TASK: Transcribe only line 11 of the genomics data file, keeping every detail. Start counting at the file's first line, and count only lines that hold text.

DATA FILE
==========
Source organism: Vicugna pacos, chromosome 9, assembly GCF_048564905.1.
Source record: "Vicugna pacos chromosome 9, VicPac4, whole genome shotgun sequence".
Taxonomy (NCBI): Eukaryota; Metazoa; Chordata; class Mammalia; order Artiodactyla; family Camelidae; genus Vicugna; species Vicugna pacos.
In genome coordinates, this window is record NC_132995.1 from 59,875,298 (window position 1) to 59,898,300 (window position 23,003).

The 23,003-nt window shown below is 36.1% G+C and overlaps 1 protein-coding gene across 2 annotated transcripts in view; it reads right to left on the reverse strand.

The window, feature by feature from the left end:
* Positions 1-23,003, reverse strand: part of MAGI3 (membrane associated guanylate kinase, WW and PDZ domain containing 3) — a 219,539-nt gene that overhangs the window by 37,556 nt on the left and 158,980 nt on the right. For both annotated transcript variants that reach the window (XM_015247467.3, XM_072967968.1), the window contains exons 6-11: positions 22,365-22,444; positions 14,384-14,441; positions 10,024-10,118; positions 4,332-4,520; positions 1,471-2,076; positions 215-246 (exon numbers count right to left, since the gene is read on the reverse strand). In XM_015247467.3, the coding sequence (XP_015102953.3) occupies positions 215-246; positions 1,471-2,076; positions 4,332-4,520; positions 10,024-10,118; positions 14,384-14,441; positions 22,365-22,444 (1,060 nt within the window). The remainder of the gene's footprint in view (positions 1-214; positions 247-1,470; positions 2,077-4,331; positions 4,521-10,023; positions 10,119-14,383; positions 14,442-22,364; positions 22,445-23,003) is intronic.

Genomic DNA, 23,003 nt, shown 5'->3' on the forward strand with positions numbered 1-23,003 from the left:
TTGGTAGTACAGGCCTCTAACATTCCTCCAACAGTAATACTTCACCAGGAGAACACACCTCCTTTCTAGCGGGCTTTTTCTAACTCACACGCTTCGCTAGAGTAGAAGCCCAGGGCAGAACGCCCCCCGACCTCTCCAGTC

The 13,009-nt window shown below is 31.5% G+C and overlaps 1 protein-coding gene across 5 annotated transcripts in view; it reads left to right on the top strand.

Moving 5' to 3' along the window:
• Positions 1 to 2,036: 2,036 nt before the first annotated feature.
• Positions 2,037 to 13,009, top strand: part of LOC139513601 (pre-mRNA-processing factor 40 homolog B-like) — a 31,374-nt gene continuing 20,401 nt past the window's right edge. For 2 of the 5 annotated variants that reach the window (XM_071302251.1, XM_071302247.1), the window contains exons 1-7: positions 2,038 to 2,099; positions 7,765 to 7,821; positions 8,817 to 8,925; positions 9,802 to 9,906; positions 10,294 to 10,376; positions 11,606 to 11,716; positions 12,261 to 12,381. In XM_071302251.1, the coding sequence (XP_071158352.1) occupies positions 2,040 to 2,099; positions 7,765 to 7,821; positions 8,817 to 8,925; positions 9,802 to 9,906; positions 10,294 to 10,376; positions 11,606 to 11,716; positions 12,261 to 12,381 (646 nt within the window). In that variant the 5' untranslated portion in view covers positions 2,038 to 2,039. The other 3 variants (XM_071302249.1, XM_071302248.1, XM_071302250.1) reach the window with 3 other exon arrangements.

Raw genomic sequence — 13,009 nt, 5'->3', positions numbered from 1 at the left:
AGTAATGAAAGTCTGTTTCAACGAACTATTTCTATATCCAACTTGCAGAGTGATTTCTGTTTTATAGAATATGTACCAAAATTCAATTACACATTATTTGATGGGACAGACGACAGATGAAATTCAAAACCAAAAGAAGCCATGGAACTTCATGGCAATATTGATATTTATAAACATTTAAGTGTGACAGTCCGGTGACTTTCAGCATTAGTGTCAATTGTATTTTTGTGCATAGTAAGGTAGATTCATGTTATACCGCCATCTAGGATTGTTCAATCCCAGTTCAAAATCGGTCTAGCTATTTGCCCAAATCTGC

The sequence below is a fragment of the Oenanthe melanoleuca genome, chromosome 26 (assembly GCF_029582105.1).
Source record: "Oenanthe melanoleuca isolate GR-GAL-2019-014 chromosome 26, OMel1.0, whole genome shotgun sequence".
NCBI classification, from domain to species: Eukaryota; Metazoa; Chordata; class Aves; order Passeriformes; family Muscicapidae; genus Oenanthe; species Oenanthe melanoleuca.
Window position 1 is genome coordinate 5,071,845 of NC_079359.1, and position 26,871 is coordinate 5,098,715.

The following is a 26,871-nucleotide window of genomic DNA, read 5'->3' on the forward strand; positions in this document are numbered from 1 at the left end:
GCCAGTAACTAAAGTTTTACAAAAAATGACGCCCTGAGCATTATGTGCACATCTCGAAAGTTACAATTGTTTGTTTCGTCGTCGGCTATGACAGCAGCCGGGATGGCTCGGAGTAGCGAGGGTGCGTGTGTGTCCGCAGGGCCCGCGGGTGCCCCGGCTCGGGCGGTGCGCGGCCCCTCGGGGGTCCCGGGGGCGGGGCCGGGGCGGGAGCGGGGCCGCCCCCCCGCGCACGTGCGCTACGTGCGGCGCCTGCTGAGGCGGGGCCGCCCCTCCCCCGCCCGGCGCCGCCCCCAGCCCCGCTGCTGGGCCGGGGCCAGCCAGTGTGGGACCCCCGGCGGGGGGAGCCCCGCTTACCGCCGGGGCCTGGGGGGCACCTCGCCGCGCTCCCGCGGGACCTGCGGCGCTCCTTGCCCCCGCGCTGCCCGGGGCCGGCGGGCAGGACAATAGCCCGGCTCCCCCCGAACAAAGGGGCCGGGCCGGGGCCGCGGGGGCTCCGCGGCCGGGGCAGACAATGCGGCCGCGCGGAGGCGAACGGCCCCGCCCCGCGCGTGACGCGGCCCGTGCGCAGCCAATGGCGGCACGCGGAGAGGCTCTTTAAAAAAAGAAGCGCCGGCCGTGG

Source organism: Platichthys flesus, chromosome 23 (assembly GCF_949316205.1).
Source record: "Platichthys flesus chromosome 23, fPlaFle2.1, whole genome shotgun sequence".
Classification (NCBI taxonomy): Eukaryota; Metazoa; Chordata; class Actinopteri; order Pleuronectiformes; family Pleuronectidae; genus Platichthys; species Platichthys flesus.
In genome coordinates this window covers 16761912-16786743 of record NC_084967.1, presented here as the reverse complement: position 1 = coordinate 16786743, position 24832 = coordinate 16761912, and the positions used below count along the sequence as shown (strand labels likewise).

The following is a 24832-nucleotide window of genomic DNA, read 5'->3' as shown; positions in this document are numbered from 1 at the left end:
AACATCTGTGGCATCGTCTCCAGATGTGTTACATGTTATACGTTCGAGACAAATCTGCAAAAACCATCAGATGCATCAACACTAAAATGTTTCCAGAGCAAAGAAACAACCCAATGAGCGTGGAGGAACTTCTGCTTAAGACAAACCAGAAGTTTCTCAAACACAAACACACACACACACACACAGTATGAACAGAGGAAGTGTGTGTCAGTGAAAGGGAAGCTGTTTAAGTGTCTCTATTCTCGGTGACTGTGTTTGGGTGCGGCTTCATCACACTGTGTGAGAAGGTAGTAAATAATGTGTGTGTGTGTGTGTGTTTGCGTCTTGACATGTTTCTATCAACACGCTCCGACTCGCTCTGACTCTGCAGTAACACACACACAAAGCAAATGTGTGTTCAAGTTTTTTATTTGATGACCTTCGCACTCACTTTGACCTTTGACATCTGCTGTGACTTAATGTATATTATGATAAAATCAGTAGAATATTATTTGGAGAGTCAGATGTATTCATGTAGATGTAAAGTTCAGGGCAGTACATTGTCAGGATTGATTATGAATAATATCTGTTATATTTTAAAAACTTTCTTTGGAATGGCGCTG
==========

Moving 5' to 3' along the window: